The Museum of Old Newbury is pleased to partner with The Governor’s Academy for the fourth installment of its popular “Student Symposium” series. The November 7 program will begin at 7:00pm, with a reception preceding at 6:30. Come and see the impressive historical interpretations of young scholars Karlaes Morales and Hee Won Youn, whose papers were selected as outstanding representations of student research. The program is free and open to the public, but space is limited; contact the museum office at 978-462-2681 or email@example.com to reserve a seat.
Karlaes Morales will present his research paper “The Tulsa Race Riot of 1921.” Three hundred or more black citizens were killed and millions of dollars of black-owned homes and businesses were destroyed in this fiery conflict in Tulsa, OK, in the spring of 1921. Morales’s research critically examines what happened, and why post-1950 “race riots” have been so much chronicled and critically examined while the Tulsa “race riot” has been ignored in history if not erased from textbooks. The Tulsa conflict was much deadlier (e.g., 34 killed in Watts in 1965, 43 killed in Detroit in 1967, 63 killed in the 1992 rioting sparked by Rodney King’s beating by Los Angeles police). Mass graves in Tulsa, long neglected and nearly forgotten, hold the remains of unknown numbers of people. Morales considers what else of that terrible episode has long been buried.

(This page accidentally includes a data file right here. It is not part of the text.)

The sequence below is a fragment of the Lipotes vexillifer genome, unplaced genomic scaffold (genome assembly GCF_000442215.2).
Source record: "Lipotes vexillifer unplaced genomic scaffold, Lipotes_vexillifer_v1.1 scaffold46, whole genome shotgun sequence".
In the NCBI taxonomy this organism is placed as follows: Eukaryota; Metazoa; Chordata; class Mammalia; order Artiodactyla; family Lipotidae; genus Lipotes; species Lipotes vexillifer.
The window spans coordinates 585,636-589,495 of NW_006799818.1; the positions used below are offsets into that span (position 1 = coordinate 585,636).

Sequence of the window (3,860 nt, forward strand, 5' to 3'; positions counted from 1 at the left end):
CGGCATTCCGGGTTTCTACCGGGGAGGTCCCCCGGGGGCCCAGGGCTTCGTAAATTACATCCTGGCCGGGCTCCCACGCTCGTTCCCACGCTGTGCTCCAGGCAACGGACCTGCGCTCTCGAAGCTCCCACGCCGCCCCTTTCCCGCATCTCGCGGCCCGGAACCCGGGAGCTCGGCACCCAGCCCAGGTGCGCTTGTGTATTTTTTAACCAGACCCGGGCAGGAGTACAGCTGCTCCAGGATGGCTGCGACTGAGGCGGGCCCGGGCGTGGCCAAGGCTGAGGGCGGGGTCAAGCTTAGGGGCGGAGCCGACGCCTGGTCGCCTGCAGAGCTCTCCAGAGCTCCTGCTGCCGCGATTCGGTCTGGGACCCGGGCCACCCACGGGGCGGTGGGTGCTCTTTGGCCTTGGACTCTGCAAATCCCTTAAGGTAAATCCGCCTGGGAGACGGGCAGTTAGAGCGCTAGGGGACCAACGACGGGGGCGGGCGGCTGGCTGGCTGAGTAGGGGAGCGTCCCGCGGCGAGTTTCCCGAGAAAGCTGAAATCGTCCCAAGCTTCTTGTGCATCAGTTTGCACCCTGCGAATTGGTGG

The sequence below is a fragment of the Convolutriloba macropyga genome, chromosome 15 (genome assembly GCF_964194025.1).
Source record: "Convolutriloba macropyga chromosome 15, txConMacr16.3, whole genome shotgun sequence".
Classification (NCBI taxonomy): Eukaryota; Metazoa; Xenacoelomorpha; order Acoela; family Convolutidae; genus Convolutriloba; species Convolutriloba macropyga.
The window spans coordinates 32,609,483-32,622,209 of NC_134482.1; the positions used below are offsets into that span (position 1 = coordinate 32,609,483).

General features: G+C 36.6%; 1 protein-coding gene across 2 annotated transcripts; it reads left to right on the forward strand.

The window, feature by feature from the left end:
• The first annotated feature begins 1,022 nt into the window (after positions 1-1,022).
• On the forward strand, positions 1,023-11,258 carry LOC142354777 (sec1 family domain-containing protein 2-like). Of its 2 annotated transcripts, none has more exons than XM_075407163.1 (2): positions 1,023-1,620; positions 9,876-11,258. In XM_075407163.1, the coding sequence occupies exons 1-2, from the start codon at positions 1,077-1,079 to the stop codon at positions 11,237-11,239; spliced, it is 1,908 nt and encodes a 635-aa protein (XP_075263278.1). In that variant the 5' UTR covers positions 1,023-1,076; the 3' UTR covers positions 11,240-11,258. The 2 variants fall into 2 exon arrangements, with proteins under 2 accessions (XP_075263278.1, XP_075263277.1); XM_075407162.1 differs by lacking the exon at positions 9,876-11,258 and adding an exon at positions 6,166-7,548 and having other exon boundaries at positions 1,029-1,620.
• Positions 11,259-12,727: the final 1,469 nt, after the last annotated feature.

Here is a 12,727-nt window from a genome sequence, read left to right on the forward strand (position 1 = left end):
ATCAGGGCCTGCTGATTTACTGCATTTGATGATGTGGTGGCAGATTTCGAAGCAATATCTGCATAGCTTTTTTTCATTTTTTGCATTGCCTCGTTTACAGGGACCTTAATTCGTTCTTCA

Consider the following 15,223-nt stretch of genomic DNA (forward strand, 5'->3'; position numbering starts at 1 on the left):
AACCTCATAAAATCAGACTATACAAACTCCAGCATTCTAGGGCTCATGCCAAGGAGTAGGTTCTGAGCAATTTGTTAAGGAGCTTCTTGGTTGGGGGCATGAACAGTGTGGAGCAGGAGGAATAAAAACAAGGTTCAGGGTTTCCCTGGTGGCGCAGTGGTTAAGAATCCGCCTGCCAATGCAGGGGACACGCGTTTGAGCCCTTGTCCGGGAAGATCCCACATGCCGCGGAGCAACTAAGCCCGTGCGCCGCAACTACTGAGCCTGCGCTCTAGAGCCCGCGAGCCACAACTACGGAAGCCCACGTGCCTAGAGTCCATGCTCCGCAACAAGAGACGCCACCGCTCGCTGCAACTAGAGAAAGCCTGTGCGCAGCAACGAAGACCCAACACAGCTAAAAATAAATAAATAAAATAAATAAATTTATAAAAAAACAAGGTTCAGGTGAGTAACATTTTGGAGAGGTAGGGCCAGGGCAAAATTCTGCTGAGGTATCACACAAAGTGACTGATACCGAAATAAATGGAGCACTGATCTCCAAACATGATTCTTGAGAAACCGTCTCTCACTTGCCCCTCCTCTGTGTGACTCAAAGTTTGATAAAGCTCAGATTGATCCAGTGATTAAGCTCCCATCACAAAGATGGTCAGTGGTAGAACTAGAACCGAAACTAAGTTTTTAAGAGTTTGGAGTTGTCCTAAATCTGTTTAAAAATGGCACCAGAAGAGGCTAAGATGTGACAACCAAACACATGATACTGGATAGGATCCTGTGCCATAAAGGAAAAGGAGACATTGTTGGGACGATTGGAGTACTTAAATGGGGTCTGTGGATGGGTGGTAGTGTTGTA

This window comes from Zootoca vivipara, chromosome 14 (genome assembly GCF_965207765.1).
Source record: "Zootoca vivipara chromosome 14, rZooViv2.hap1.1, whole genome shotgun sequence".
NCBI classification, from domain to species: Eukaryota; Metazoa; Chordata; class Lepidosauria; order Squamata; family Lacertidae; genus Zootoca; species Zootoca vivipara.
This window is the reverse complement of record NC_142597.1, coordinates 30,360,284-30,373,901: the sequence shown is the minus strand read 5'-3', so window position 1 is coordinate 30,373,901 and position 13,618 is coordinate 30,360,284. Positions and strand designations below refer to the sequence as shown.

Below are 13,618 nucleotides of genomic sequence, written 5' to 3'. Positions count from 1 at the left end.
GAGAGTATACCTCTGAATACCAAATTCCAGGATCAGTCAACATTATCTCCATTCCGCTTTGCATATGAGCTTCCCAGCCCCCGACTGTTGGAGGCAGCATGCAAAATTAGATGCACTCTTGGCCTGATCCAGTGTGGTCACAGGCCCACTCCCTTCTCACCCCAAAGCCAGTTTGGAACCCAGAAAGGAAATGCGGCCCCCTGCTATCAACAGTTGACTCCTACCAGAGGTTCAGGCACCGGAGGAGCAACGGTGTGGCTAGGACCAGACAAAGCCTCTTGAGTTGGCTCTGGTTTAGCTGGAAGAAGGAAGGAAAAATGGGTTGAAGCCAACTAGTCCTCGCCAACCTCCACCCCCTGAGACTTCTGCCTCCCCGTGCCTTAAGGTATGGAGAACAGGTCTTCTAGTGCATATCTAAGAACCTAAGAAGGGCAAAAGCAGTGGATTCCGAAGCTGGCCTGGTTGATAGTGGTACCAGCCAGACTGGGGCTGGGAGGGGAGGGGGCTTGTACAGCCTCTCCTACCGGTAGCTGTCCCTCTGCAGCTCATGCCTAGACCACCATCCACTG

Karlaes Morales of Jersey City, NJ, a senior at The Governor’s Academy, enjoys political science, economics, physics, and wrestling. He credits a substitute teacher in his middle school for first telling him of this long ignored episode in America’s history.
Hee Won Youn’s research paper is entitled “Agassiz: Developer of 19th-Century Scientific Racism.” Contemporaneous with Charles Darwin stood Louis Agassiz, a Swiss-American naturalist and professor of natural science at Harvard University whose studies of fish and glaciers made major contributions to evolutionary science. But Agassiz and Darwin proposed rival theories of evolution, and their disagreement stemmed from their different conceptions of “race.” Youn examines that critical point of contention, seeking to understand how Agassiz came to his racial views and how his views came to shape American society in the late 19th century.
Hee Won Youn, a senior at The Governor’s Academy, most enjoys the sciences, especially chemistry, and foreign languages. A South Korean who resides in Seoul, she speaks three other languages and is now learning Spanish, too. She sings with the Academy’s chorus, designs jewelry and makes ceramics, and plays the haegeum, a traditional Korean string instrument.